Police met will reveal number of government officials fined for No 10 parties

Scotland Yard will reveal the number of government workers fined for attending anti-lockdown parties, officials are said to have been told.

The reasons for each of the decisions will be given by the Metropolitan Police, but the identity of the people who will receive the fixed penalty notices (FPN) will not be revealed, according to The Telegraph.

The newspaper reported seeing a copy of a question and answer sheet sent to government officials caught up in the police investigation that was launched as part of a separate “Partygate” investigation by senior civil servant Sue Gray.

The questionnaire emphasizes that the taxpayer will not pay the fines and that the penalties will be paid by the individuals.

Government staff facing allegations of attending lockdown-breaking parties are being asked to speak to their supervisors if they need time off to deal with their situation, the newspaper reported.

The report adds that the question and answer sheet states: “The MPS [Metropolitan Police Service] The approach during the pandemic has been to confirm the number of FPNs issued at particular events and explain why those FPNs were issued.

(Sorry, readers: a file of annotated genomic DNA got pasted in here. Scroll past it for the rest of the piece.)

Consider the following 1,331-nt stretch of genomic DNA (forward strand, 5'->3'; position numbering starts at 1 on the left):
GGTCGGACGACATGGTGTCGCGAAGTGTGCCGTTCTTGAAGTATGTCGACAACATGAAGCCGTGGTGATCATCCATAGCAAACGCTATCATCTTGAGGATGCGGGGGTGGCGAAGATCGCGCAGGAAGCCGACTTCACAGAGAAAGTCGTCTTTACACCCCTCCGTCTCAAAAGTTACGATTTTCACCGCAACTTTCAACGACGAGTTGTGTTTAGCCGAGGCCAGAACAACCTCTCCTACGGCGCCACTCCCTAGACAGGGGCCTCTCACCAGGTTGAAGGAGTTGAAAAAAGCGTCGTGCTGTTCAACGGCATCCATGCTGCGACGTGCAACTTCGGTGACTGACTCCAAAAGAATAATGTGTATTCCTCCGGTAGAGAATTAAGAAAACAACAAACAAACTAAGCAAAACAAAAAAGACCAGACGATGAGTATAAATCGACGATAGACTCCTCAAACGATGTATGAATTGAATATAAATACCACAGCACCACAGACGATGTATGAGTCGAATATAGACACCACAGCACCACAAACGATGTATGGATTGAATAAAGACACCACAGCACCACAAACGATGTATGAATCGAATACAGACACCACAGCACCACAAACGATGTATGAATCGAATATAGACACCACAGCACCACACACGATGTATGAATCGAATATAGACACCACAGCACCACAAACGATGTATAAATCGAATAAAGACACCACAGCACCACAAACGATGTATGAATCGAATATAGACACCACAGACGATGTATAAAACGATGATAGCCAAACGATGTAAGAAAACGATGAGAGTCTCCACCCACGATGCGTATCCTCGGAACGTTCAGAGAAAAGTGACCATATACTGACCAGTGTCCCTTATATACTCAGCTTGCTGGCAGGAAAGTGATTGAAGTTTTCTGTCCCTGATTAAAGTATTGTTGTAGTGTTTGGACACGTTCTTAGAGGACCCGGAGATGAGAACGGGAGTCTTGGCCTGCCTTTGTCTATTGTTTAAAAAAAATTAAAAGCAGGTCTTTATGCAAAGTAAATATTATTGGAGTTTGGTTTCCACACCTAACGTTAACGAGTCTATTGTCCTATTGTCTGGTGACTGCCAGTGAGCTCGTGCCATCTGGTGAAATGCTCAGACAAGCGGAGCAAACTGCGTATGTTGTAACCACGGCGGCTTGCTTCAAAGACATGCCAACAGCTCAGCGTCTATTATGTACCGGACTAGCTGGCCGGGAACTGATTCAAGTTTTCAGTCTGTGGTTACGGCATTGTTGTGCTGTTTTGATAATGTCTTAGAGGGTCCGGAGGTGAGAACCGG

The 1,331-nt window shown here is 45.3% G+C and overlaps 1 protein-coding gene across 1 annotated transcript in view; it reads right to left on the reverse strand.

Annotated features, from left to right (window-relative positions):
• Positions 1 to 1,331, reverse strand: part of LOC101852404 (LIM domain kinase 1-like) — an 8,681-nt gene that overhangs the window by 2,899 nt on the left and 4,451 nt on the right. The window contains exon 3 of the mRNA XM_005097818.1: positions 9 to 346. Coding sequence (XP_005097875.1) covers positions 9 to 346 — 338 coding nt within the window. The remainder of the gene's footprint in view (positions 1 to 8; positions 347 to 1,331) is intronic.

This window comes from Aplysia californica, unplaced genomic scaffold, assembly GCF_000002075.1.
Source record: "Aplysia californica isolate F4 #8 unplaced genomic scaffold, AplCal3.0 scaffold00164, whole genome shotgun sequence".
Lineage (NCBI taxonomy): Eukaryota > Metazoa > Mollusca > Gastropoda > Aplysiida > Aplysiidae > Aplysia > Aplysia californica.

Police are expected to reveal how many people, if any, will be fined for attending the 12 events they are investigating, which took place in government buildings as well as Prime Minister Boris Johnson’s Downing Street garden.

In response to allegations of a party being held at his apartment on November 13, 2020, the Prime Minister denied there was a party that day. It has been alleged that his wife Carrie Johnson and his advisers met at the flat after the departure of Dominic Cummings, who was Mr Johnson’s senior adviser.

If Mr Johnson is fined for breaking lockdown rules, it could trigger a bigger push to oust him as Prime Minister after a number of Tory MPs raised concerns, and the one of them even defected to the Labor Party, over the “Partygate” scandal.

Mr Johnson refused to say he would resign if fined and hired a private lawyer to help him answer the police questionnaire given to him last week.

For other events he was pictured at, he insisted they were business rather than social events and should deny any wrongdoing to police.

No 10 said his official response to the Met would remain private.

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